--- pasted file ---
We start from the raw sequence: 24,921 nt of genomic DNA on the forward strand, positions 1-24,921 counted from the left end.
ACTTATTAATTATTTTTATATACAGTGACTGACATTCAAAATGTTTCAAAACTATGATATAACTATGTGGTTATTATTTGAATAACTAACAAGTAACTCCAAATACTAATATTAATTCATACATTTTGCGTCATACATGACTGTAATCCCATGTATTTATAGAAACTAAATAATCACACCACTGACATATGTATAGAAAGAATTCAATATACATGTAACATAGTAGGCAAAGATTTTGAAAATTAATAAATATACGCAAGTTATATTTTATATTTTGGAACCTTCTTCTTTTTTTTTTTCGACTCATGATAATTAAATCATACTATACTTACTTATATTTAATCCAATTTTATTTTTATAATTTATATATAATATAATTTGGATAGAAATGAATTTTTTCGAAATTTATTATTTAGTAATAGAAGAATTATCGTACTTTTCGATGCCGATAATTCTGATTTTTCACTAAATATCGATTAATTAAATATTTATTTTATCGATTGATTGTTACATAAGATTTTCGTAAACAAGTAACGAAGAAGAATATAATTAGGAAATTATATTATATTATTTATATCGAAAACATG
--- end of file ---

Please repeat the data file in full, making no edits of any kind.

We start from the raw sequence: 24,921 nt of genomic DNA on the forward strand, positions 1-24,921 counted from the left end.
ACTTATTAATTATTTTTATATACAGTGACTGACATTCAAAATGTTTCAAAACTATGATATAACTATGTGGTTATTATTTGAATAACTAACAAGTAACTCCAAATACTAATATTAATTCATACATTTTGCGTCATACATGACTGTAATCCCATGTATTTATAGAAACTAAATAATCACACCACTGACATATGTATAGAAAGAATTCAATATACATGTAACATAGTAGGCAAAGATTTTGAAAATTAATAAATATACGCAAGTTATATTTTATATTTTGGAACCTTCTTCTTTTTTTTTTTCGACTCATGATAATTAAATCATACTATACTTACTTATATTTAATCCAATTTTATTTTTATAATTTATATATAATATAATTTGGATAGAAATGAATTTTTTCGAAATTTATTATTTAGTAATAGAAGAATTATCGTACTTTTCGATGCCGATAATTCTGATTTTTCACTAAATATCGATTAATTAAATATTTATTTTATCGATTGATTGTTACATAAGATTTTCGTAAACAAGTAACGAAGAAGAATATAATTAGGAAATTATATTATATTATTTATATCGAAAACATG